State of the Canadian Credit Unions

Three steps that refocused Concentra Financial‘s mission and realigned its purpose within Canada’s evolving financial industry

1. Convince the Credit Unions

When Ken Kosolofski joined Concentra Financial Services Association as president and CEO, he’d been working in the credit union system for almost 10 years and had a firm understanding of its potential. At the time, Concentra was aiming to focus on credit unions entirely, but there was some hesitation: it was on the heels of the financial crisis, and Canada’s only financial retail association was concerned there’d be limited opportunity to maximize revenue potential if it focused on credit unions entirely.

“When I joined Concentra, the brand’s tagline was ‘Empowering credit unions,’” recalls Kosolofski. “What did that mean, though? How do we do that? How do we make money with this focus? The board members had ideas about how to achieve these things, but they left it to me to put my ideas into place.”

It turned out that Kosolofski had some convincing to do—convincing Concentra Financial credit unions should be their main focus, and convincing credit unions that Concentra could be trusted in the face of its credit-union business being hedged by direct business.

“We were in the broker retail market, gathering mortgages and deposits and working directly with commercial clients, which meant credit unions did not see a line of sight to how this model, which they perceived as competitive to them, was beneficial,” Kosolofski explains. “As a result our business with credit unions was limited, and we did not have the national penetration that we could have had.”

Kosolofski’s approach was to take on the hard, personal work of getting credit unions to trust Concentra, and that meant visiting with them, asking them what they needed, and sharing Concentra’s ideas for supporting them in their endeavours.

And it worked. Concentra was able to deliver on its promises, so more credit unions did business with it, thus expanding its footprint across Canada. Once thought of as merely a “Saskatchewan company,” Concentra now provides financial and trust solutions to more than 300 credit unions across Canada.

Prior to his role with Concentra, Kosolofski was the CFO for SaskCentral. He also held a variety of senior finance positions at CUETS, SAHO, the City of Regina, and the Saskatchewan government. He received his bachelor of commerce degree in 1981, his CA designation in 1984, and has participated in a variety of senior-leadership programs throughout his career.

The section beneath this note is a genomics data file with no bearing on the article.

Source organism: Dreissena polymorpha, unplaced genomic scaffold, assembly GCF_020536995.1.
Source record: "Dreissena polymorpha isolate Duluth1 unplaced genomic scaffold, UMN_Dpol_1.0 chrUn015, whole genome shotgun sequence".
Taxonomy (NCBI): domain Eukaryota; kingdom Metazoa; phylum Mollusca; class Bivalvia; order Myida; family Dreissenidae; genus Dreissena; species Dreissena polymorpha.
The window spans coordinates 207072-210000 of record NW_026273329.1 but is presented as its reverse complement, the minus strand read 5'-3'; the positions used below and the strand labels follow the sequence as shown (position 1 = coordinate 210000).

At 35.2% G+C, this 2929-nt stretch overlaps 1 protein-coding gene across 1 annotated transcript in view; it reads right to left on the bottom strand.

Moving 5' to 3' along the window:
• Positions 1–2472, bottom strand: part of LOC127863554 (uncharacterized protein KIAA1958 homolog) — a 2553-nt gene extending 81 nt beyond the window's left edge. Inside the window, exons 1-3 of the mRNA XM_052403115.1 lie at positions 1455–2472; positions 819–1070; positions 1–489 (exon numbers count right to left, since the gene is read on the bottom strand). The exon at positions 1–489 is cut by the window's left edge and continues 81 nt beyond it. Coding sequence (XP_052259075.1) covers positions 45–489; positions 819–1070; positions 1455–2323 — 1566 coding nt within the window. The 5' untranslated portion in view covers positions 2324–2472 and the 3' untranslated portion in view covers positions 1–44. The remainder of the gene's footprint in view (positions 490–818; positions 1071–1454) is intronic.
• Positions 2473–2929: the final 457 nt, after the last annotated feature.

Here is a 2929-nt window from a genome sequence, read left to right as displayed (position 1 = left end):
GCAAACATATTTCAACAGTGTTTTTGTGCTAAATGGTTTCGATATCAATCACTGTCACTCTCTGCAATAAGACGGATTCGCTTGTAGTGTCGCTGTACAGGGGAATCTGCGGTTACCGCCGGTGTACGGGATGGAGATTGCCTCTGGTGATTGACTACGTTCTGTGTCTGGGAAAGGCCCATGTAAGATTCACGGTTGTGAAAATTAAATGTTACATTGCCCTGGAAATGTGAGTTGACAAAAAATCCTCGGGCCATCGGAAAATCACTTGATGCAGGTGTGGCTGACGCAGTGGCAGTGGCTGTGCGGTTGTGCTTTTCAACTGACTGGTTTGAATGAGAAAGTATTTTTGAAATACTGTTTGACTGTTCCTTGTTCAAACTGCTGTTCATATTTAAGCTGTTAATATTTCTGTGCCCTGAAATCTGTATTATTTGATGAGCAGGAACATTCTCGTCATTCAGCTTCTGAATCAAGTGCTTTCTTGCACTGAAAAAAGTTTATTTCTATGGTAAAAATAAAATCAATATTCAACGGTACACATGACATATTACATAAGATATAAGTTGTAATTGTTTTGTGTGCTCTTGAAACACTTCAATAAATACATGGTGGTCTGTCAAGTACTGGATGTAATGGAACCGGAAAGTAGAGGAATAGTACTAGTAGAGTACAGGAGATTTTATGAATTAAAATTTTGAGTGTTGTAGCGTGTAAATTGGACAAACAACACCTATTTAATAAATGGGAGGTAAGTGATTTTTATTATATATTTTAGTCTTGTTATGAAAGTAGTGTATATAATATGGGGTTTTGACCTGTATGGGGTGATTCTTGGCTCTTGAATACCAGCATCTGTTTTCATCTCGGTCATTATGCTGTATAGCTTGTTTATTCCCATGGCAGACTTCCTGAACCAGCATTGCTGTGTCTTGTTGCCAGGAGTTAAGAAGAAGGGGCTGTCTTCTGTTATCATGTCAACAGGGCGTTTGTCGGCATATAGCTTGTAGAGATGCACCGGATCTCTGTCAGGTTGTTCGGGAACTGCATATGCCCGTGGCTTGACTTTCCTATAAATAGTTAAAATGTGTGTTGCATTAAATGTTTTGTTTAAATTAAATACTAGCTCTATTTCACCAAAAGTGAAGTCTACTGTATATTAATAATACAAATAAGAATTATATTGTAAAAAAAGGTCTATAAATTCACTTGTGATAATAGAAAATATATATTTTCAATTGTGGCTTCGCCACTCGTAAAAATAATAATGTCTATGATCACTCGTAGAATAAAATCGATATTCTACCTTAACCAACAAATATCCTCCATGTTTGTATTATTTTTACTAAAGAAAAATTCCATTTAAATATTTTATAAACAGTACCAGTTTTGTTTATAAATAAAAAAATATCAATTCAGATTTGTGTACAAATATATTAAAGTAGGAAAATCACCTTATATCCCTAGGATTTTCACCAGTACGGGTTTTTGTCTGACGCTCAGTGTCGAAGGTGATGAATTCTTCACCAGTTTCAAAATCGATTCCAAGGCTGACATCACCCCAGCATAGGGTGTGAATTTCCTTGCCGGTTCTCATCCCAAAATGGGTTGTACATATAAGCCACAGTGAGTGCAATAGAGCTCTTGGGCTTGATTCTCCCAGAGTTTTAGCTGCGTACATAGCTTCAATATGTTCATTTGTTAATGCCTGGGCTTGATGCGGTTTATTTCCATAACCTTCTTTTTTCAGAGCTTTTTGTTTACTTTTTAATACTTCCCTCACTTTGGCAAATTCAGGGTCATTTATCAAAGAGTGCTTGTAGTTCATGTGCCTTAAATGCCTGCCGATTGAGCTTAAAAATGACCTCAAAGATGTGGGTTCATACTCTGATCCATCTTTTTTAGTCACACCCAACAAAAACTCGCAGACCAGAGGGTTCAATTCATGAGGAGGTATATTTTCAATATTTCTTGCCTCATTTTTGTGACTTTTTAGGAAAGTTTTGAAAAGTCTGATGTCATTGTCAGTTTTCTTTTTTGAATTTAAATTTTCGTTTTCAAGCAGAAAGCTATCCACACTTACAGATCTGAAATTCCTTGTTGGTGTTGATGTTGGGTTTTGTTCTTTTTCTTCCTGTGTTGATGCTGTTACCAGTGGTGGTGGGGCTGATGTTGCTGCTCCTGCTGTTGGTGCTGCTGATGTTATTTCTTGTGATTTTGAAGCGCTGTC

2. Build on what was working

Concentra had a lot going for it when Kosolofski joined. The company took some important steps in the aftermath of the financial crisis, setting the groundwork for the CEO to be able to focus on servicing credit unions.

“Coming out of the financial crisis in 2008, significant work was done on our balance sheet to set it up for more sustainable profitability, so we could grow the business the way we wanted to,” Kosolofski says. “Concentra had recognized the issues and the financial problems they had and had already begun to refocus the business, which had begun by restructuring the balance sheet to ensure we were somewhat insulated from further financial shocks.”

Concentra also had systems in place that were working, as well as a staff of intelligent and competent people, but Kosolofski says they were working in silos and not understanding how they could make money in the credit union system.

“With the appropriate focus and encouragement, we were able to change that over time,” he says. “We worked to integrate our various business units into well-coordinated teams, focused on delivering on the new corporate goals and objective while creating value for credit unions.”

3. Put the right people in the right place

For the entirety of his career, Kosolofski has been placed in roles for the specific purpose of solving problems. As a result, he’s learned to get a quick, accurate read on businesses, and he’s become rather good at developing a rapport with people and understanding where they’d make a good fit according to their skill sets.

This last bit is particularly important to Kosolofski, who says “people changes” are always difficult, and when Concentra made the decision to exit some of the broker markets and direct commercial business, the firm had a number of staff supporting these businesses that had to be let go.

“It was difficult for the organization, but it was done very openly and supportive of those employees leaving and staying,” he says. “It was a big shift in our company, as credit union systems usually don’t do these types of layoffs.”

In Kosolofski’s five years with Concentra, it also completely overhauled the executive team, including reducing its size. The CEO says most of the changeover was due to retirements and some due to restructuring of the business, but the changes ultimately allowed Concentra to bring in new people with new ideas while also promoting employees who understood the journey Concentra was on. It brought in people who were supportive of Concentra and who, as Kosolofski notes, “were not burdened by the past and were excited and engaged in developing the business.”

“We now have a team in place that truly understands the value and importance of working with credit unions, and we’re building on that,” Kosolofski says. “We’re not in ‘fix it’ mode anymore; we’re in ‘build, grow, and change’ mode.”